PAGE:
[This week, Curbed graph guru Jonathan Miller wonders how long it's going to take to clean up all of this inventory.]
[Click to expand.]
Hockey metaphors aside (never played it either), the Manhattan absorption rate expanded sharply at the end of 2008, challenging the spike in absorption seen in mid-2006.
The absorption rate as presented here is the number of months it would take to sell all existing inventory (not counting shadow inventory) at the current pace of sales. By using both demand (sales) and supply (inventory) in combination, the weakness of the market is more apparent.
The mid-2006 spike was caused by a surge in homeowners listing properties at a “make me sell” price as the fear of high mortgage rates in 2007 (didn’t happen) caused people to think about “cashing out” in droves.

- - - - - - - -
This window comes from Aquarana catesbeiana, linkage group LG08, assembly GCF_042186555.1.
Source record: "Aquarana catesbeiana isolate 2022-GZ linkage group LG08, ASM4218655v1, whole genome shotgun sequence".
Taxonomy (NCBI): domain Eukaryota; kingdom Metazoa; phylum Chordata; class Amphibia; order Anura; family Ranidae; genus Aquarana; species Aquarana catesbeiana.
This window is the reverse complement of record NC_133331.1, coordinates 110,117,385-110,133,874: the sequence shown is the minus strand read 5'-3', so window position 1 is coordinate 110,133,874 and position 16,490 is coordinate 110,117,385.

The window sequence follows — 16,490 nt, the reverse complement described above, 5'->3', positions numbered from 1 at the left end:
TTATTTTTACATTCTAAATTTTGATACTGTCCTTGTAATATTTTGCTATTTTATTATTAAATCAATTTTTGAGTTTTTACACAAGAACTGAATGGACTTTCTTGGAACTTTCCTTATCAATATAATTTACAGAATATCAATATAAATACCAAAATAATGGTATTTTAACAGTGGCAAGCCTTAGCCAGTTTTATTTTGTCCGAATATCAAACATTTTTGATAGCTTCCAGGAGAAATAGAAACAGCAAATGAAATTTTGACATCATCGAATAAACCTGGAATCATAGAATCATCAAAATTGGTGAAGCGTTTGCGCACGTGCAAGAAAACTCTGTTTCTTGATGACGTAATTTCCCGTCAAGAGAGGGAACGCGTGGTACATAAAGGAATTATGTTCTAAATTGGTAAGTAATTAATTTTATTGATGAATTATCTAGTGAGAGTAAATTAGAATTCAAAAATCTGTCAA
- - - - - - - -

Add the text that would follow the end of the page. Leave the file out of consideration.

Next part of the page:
The blue line reflects the average absorption rate for co-ops and condos over the past 8 years. Periods of absorption that fell below the blue line were marked by brisk activity included early ‘02 (just after 9/11 when mortgage rates plummeted), 2004 (the peak period that marked the onset exotic mortgage products) and 2007 (one of the busiest years on record).
Absorption reached about 12 months at the end of last year, and preliminary numbers suggest this indicator is continuing to rise in Q1. The credit crunch continues to keep the level of sales low, causing listing inventory to rise (and prices to drop).
I suspect absorption will continue to trend higher until banks get interested in providing mortgage lending in a more reasonable way.
· Manhattan Co-op/Condo Monthly Absorption [Miller Samuel]
· Previous Three Cents Worth [Curbed]